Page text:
For me, and many other Oakland youth who have worked on this measure and campaign, Measure QQ holds a personal significance, because as well as being an expansion of our voting rights, it is a promise to hear and value youth voice. Over the course of the next year, I have a lot of huge decisions to make, decisions that will have great impacts on the course my life will take. It’s a strange, scary and uncertain time, made even more intense by coronavirus and its consequences. I am not alone in feeling scared and out of control. Many other people my age are dealing with the same decisions, responsibilities, and pressures that come with being young and on the cusp of adulthood. We have to balance all of our responsibilities while making important decisions about our futures, college, and jobs. Many times, we don’t have any access to the support systems that would make this time less stressful. Often, we don’t have the time or space to build relationships with our teachers, or access to the counseling, or many other school services that could help us make the right decisions and right plans for our futures. We don’t have access to the things that would make us less alone in a very hectic time of our lives.
We Know Better than Anyone What We Need
This is not just a problem caused by the coronavirus pandemic. It is a problem that stems from the voices of young people being excluded from the conversation about our own education. The problems that we, as young people, face in the education system cannot be solved exclusively by ideas chosen by adults for us, they must be solved by solutions coming from the people most affected by these problems. It is not the people who choose our school board representatives who are affected by these problems, it is the young people who attend school every day. We know better than anyone what we need, yet our opinions are discounted. We are the ones who have to encounter the positive or negative consequences of school board decision, yet we are locked out of choosing our representatives. This not only creates policies that do not accurately reflect the needs of the students, but creates a culture where youth voice is not valued even when we are the ones most affected.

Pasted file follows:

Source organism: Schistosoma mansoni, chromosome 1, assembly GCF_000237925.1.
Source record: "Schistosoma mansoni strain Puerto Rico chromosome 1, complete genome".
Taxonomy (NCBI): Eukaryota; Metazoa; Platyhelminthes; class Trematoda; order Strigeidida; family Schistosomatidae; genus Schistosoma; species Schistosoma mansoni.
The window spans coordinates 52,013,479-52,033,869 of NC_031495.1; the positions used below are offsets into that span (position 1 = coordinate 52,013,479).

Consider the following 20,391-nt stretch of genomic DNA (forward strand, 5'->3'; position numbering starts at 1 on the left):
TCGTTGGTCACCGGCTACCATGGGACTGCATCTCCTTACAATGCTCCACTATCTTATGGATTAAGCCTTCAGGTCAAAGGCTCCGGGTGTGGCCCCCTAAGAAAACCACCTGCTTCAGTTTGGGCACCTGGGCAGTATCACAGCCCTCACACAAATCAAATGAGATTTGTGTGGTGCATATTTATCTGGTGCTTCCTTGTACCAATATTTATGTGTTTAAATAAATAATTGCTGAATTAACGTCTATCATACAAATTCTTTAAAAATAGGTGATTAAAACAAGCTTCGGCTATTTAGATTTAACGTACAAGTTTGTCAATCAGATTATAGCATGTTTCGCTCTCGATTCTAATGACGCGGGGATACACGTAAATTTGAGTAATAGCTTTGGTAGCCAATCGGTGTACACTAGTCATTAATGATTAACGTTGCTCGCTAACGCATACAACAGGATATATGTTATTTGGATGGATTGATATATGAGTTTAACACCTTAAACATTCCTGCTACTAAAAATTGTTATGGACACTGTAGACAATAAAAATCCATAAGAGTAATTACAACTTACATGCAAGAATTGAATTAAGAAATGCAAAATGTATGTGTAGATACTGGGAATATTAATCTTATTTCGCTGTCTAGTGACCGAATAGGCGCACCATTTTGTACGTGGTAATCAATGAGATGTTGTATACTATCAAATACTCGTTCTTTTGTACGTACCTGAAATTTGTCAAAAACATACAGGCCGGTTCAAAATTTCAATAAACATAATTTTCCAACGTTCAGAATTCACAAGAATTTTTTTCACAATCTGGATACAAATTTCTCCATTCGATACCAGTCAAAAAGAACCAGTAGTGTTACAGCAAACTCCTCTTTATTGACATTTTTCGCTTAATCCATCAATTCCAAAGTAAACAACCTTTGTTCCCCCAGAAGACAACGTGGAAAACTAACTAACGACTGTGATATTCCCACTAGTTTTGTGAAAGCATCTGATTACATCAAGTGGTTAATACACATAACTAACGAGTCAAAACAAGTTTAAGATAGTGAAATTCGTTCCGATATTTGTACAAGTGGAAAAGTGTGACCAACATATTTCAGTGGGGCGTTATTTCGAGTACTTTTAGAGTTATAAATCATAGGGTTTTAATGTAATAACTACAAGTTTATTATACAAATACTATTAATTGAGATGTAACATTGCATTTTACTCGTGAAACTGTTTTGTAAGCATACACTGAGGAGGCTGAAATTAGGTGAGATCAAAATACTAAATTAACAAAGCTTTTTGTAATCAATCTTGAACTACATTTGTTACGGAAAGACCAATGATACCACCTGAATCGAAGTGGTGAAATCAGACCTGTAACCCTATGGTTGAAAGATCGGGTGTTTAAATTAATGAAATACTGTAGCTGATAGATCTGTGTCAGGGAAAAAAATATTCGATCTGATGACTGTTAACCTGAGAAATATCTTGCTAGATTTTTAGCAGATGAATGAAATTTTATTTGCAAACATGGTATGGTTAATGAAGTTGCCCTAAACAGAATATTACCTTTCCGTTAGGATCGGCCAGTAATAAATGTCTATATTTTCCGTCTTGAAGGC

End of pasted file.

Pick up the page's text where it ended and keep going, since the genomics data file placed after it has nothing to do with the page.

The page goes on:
To have our voices discounted in education is not only insulting, but harmful. The education we receive and opportunities we are given in high school affect the course of our lives. Things that may seem small to someone outside of school can be life changing for a high school student. Services and programs that may determine important parts of our future can be easily overlooked by an adult far out from high school, and without a voice to the school board, students are left with little to no avenue to express their needs. Decisions that may determine if we graduate, if we go to college, if we get the career we want are made by people who don’t know us, people who we did not choose, people who are not accountable to us. Our educations play a huge part in our futures. When everyone but us gets a say in our educations, it means everyone but us gets a say in our futures.